Under instructions from the Treasury Department, spirituous liquors have been regarded as contraband of war, and have not been allowed to be brought to this port. On the first of September, the steamer Julia arrived here from Saint Louis, having on board more than one hundred bbls. whiskey, which was cleared (somewhat irregularly) from the Custom House at St. Louis. I detained it in Government Warehouse, not permitting it to go into consumption until receipt of instructions from you, when it will be delivered to claimants, or turned over to the District Attorney, as you may direct. Kennedy and Co., of this city, agents of the owners, have addressed a letter to you on the subject. Thirty barrels more arrived to-day, which was seized by Mr. Bullitt. If you have authorized the officers of Customs at Saint Louis to clear whiskey for this Department, I should like to be informed of it.
What you say of the "True Delta" is quite correct, but I am sure you overestimate the influence of that paper. It makes a business of assailing all persons in office without regard to merit or demerit, and with an apparent disregard of truth. When the character of the paper is well understood, as it is here, its influence is small. I have reason, however, for stating that no more articles will be written in the same strain; and for the reasons above mentioned, I do not think any printed explanation is necessary.
In my former letter, I quoted two clauses of a proposed order of Gen. Banks, for the purchase of cotton on behalf of government; said cotton to be paid for at such a price as might be deemed sufficient. In your letter of the 25th. you say "that these two sections correspond exactly with my own views; and I endeavored, at the last session of Congress, to obtain authority to receive property, and pay for it in the mode, and with the further provision for contingent additional payment, which he suggests. Congress, however, refused to confer this authority, and, of course, I do not feel at liberty to exercise it."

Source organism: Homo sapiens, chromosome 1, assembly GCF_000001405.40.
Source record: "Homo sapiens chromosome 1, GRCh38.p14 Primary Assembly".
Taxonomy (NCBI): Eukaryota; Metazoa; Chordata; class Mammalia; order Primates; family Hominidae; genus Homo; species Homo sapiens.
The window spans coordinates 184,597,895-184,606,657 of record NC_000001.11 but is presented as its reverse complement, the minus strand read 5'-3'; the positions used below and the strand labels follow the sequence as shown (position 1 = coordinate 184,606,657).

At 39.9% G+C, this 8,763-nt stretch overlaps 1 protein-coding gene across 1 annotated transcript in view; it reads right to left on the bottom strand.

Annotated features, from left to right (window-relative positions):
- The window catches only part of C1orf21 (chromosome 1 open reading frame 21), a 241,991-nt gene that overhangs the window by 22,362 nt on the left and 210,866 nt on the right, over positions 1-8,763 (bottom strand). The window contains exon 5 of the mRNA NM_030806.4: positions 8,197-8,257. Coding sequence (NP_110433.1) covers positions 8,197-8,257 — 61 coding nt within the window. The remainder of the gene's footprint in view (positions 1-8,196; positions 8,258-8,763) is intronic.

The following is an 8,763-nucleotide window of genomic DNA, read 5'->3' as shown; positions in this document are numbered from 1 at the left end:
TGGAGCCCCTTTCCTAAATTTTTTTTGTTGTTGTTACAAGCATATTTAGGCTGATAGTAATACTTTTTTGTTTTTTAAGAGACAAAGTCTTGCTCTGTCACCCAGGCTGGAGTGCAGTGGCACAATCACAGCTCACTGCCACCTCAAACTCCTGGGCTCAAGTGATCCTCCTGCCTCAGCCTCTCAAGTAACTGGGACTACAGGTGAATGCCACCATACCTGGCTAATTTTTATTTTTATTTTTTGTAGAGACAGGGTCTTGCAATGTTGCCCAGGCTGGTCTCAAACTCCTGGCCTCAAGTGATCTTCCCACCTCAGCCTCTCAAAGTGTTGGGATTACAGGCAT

I wish t6 be distinctly informed if you are in favor of this project being carried into execution by military order, myself or other officers of the Treasury Department attending to the execution thereof. The quotation above made merely expresses your preference for this mode, to be executed in a certain manner, and I cannot conclude therefrom that you would desire its execution in the manner proposed by Gen. Banks. It is not too late to adopt Gen. Banks's plan here. Texas will soon be occupied, and then no obstacle will be in the way of the execution of the plan. Please inform me if you would approve doing this thing in the manner proposed (military order), the agents of the Treasury Department executing such orders. I deem this matter of importance.
There are three distinct ways of managing the cotton trade, each having its merits and objections. First; that the military authorities should seize all produce and turn it over to the Treasury Department. Second; that they should seize nothing, but that permits should be issued to traders to purchase it. Third; that the Government should purchase at a fair price according to Gen. Banks's proposed order. These distinct plans, or a combination of two or three of them, are, I think the only methods whereby cotton may be brought out. This is not a subject that can be neglected and allowed to take care of itself, because heavy pecuniary interests are involved.
I have conversed with Gen. Banks upon this subject. If you approve of the adoption of his order, in the manner indicated, please inform me unofficially, And I can have it carried into effect. I have no doubt, without responsibility on your part.
I enclose, for your information, a copy of letter relating to salaries this day transmitted to Commissioner of Internal Revenue.

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Annual Report of the American Historical Association; Volume II; Washington, Government Printing Office; 1903